Herald Journal - Enterprise Dispatch - Delano Herald Journal
Darwin family finds that carbon monoxide detectors do save lives
APRIL 25, 2011

By Kristen Miller
News Editor

When the carbon monoxide detectors went off last Wednesday evening, Jennifer Money, Darwin, thought the batteries needed to be changed.

After replacing the batteries around 10 p.m. and airing out the house for safe measure, Money and her two sons, Kyle, 13; and Harley, 10, went to bed for the night. Her husband, Steven, was working.

Around midnight, the family was awakened by the sound of the carbon monoxide detectors going off yet again.

That’s when she realized it wasn’t just the batteries, turned the furnace off, and told the boys “We’ll just sleep cold tonight.” In the morning, she would call someone.

Money was most surprised that the detectors went off because the house is only 3 years old.

In the morning, she spoke with John Erickson at Sam Hendrickson Plumbing and Heating.

It was then determined that birds had built a nest in the vent pipe alongside the house.

Typically if the vent is plugged, the furnace won’t kick in at all, Erickson said. However, in Money’s case, the clog wasn’t enough to stop the furnace, but it was just enough to allow carbon monoxide to back up in the house, he explained.

“She is very fortunate,” he said.

Birds building nests in vent pipes is actually quite common, according to Erickson. He advises homeowners to check their vents every spring.

Erickson also recommends having two carbon monoxide detectors on each level of the house, placed higher on the walls.

“CO2 detectors are very, very important,” he emphasized. Batteries should also be replaced once a year at the beginning of the heating season, along with smoke detectors.

When looking back to that day, Money recalls being a bit fatigued. She even took a nap in the afternoon, which was odd for her, she said.

The boys also seemed particularly tired when they went to bed that evening.

Carbon monoxide does not produce a smell. Fatigue, along with nausea and headaches, are common symptoms for people to have when exposed to high levels of carbon monoxide.

Since CO2 detectors are required in all new residential homes, this was the first time the Moneys had detectors.

“What’s most concerning is it can happen so fast,” Money said. “If the furnace had run all night, we could’ve died.”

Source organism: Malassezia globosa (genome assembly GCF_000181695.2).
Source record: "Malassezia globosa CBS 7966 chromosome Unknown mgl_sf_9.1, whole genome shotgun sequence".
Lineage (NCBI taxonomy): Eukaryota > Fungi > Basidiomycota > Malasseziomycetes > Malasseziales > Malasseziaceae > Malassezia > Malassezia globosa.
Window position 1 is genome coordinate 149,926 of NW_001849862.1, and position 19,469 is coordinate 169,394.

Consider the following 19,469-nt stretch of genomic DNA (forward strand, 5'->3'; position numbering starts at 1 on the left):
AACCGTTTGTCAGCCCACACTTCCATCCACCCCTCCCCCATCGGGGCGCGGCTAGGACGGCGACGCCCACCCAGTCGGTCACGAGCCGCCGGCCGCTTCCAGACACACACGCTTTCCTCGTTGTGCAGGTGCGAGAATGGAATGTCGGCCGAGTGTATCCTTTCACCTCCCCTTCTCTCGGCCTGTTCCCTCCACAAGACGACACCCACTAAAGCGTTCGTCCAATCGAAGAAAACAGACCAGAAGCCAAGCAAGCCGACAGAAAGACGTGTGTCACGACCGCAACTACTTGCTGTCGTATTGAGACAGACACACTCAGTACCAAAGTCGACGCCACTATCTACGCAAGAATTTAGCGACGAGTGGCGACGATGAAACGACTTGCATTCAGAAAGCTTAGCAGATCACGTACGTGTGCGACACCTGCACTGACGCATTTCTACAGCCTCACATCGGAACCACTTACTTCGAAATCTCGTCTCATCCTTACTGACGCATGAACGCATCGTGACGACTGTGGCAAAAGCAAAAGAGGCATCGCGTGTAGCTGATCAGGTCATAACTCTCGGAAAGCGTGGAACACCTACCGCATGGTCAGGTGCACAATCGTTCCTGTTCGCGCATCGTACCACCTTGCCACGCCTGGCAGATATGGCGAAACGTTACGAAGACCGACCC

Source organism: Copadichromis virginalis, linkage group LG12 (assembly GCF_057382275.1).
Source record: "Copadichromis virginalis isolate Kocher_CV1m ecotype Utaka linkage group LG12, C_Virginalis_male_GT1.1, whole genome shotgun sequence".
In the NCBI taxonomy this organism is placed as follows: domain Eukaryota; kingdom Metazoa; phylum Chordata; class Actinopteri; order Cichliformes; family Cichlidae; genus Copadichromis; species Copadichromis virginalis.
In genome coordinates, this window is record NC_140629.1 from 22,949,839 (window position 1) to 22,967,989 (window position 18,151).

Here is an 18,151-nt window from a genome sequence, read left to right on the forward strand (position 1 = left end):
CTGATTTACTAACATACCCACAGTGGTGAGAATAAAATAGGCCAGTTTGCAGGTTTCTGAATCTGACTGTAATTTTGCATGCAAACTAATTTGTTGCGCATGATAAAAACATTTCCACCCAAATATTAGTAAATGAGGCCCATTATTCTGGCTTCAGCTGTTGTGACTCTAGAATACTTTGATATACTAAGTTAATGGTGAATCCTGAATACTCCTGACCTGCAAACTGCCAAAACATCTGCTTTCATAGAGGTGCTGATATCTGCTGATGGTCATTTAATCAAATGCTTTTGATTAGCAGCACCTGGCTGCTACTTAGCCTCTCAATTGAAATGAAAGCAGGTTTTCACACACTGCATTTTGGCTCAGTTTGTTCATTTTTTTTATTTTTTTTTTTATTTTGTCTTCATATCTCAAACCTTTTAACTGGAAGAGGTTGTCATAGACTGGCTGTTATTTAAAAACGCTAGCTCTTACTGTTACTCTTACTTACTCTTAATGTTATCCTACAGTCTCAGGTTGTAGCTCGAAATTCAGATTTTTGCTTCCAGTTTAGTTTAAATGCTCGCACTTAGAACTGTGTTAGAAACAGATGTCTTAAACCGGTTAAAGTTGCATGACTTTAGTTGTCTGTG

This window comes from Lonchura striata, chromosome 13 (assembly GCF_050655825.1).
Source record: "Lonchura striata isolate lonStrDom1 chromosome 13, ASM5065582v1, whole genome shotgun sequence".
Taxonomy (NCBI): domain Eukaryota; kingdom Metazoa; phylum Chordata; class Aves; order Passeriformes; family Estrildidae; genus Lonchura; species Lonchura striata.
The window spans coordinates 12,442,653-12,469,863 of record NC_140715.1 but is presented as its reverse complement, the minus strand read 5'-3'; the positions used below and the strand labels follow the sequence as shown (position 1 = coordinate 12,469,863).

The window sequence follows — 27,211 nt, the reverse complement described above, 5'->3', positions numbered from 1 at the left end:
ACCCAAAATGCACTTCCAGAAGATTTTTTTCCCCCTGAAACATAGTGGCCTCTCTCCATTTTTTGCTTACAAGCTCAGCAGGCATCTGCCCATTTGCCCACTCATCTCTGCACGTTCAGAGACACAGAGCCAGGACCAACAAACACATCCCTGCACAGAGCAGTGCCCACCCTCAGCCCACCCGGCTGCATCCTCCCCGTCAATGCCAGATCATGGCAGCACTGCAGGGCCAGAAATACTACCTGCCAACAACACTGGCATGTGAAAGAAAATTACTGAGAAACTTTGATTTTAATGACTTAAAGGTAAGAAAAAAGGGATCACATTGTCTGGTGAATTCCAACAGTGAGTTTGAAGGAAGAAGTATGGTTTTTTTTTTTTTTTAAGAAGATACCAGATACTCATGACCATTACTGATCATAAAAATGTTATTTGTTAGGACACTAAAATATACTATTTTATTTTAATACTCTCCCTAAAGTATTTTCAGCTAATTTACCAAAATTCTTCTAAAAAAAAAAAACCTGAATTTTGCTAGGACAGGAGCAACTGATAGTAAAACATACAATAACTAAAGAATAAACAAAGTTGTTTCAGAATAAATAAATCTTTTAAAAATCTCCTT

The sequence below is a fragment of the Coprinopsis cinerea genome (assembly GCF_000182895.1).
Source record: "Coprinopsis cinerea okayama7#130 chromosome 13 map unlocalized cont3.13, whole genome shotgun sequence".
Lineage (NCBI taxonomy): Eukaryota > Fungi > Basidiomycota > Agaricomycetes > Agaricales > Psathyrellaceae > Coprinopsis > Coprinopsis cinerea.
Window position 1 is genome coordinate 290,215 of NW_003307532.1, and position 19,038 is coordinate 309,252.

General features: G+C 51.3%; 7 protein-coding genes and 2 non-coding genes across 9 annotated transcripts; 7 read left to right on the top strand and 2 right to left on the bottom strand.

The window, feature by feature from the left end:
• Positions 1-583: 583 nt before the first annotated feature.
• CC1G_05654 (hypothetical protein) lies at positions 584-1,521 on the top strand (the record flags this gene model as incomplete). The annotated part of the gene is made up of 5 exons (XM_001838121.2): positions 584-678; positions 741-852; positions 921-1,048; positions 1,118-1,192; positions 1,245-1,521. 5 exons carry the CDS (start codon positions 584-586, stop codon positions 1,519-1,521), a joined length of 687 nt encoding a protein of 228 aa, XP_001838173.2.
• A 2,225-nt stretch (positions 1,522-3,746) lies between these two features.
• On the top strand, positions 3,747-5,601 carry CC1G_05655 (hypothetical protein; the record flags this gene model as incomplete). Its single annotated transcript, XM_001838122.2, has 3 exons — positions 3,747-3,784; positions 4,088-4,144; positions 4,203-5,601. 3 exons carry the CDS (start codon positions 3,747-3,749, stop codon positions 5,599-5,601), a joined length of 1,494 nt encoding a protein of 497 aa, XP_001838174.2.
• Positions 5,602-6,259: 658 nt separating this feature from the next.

It is suggested not to cover these pipes with screens, because in the winter, the screen can fill with moisture and freeze, Erickson explained. Instead, he suggests homeowners criss-cross two screws through the vent pipe to help deter birds from building nests.

Erickson also recommends people have a secondary heat source, such as an electric heater, if detectors do go off.

Eddie and Lola Lohse of Dassel also had a carbon monoxide scare this past February and learned that even though there were detectors in the home, they had become too old and were no longer working properly.

Lola recalled that February evening when she had fallen asleep in the recliner near the gas fireplace the couple used during the day to heat the house. The furnace was only used at night.

She remembered walking to bed and feeling dizzy, but thought it may have had something to do with cortisone shots to her knees she had recieved that day.

The next day, Lola called Dorene Erickson to get a quote on painting since she had noticed dark shadows in the corners of her living room walls. Lola was told by friends it was from burning too many candles.

When Erickson came, she looked at the walls and also the gas-burning fireplace. She knew it just wasn’t wear-and-tear, or from candles, and advised Lola to call CenterPoint Energy, thinking it had something to do with how the fireplace had been burning.

When CenterPoint came, large amounts of carbon monoxide was detected and the couple had the fireplace serviced.

Dassel Fire Chief Dale Grochow recommends CO2 detectors and smoke detectors should be replaced every five to seven years.

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